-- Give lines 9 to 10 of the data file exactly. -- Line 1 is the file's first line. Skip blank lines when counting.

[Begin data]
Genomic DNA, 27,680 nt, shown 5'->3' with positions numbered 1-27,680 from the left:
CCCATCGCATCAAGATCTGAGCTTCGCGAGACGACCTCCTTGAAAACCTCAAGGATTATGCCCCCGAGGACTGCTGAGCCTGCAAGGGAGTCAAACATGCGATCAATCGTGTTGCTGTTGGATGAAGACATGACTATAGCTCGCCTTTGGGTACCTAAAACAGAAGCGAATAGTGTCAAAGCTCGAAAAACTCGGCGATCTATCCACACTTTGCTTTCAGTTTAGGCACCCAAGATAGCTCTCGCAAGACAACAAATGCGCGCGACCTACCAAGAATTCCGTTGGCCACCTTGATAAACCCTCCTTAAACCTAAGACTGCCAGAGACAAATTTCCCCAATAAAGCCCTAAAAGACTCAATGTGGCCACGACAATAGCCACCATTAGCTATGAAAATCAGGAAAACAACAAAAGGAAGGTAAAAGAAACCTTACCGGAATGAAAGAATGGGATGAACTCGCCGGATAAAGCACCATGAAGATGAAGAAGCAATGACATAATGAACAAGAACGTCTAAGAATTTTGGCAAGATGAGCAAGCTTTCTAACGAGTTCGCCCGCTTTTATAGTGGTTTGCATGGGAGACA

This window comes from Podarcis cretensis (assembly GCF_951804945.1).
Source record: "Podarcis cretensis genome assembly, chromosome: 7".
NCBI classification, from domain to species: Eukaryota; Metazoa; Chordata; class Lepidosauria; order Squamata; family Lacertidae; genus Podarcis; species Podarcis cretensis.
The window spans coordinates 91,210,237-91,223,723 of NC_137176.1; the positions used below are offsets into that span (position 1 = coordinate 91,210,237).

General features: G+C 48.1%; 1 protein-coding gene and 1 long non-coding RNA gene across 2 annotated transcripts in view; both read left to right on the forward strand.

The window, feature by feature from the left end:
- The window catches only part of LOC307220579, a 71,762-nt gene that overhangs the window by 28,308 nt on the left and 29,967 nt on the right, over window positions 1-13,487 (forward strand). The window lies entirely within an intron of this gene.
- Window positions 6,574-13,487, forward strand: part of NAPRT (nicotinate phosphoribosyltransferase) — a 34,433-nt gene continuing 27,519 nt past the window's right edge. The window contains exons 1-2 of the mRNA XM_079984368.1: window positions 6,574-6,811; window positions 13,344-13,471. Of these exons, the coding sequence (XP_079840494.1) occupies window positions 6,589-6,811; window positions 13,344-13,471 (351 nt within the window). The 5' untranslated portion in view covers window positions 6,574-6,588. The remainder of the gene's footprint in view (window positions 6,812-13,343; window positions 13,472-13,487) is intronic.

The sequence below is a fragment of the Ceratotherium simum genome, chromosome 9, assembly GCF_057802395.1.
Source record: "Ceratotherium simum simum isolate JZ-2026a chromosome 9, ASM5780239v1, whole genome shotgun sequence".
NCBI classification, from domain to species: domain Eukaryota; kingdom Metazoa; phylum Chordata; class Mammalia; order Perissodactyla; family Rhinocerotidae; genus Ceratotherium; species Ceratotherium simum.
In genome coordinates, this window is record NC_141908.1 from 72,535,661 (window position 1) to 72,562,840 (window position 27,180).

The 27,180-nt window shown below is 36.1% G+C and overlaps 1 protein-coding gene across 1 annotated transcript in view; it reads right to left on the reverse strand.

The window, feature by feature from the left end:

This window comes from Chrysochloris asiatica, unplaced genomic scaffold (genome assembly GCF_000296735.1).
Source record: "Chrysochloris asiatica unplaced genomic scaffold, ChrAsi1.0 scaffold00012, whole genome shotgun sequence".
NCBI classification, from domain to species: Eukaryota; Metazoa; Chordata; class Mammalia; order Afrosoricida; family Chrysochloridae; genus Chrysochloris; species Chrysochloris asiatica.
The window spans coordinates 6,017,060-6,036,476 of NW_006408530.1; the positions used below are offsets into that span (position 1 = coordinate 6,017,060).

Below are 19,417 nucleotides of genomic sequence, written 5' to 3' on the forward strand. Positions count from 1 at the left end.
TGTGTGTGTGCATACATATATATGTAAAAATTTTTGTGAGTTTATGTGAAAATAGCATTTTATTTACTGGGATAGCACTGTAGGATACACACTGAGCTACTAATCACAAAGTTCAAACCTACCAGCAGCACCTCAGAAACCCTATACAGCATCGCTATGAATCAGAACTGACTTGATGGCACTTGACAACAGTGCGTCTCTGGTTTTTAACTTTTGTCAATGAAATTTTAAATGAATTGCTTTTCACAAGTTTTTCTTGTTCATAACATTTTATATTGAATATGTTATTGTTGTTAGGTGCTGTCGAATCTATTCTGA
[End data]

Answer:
- The window catches only part of LOC307220579, a 71,762-nt gene that overhangs the window by 28,308 nt on the left and 29,967 nt on the right, over window positions 1-13,487 (forward strand). The window lies entirely within an intron of this gene.
- Window positions 6,574-13,487, forward strand: part of NAPRT (nicotinate phosphoribosyltransferase) — a 34,433-nt gene continuing 27,519 nt past the window's right edge. The window contains exons 1-2 of the mRNA XM_079984368.1: window positions 6,574-6,811; window positions 13,344-13,471. Of these exons, the coding sequence (XP_079840494.1) occupies window positions 6,589-6,811; window positions 13,344-13,471 (351 nt within the window). The 5' untranslated portion in view covers window positions 6,574-6,588. The remainder of the gene's footprint in view (window positions 6,812-13,343; window positions 13,472-13,487) is intronic.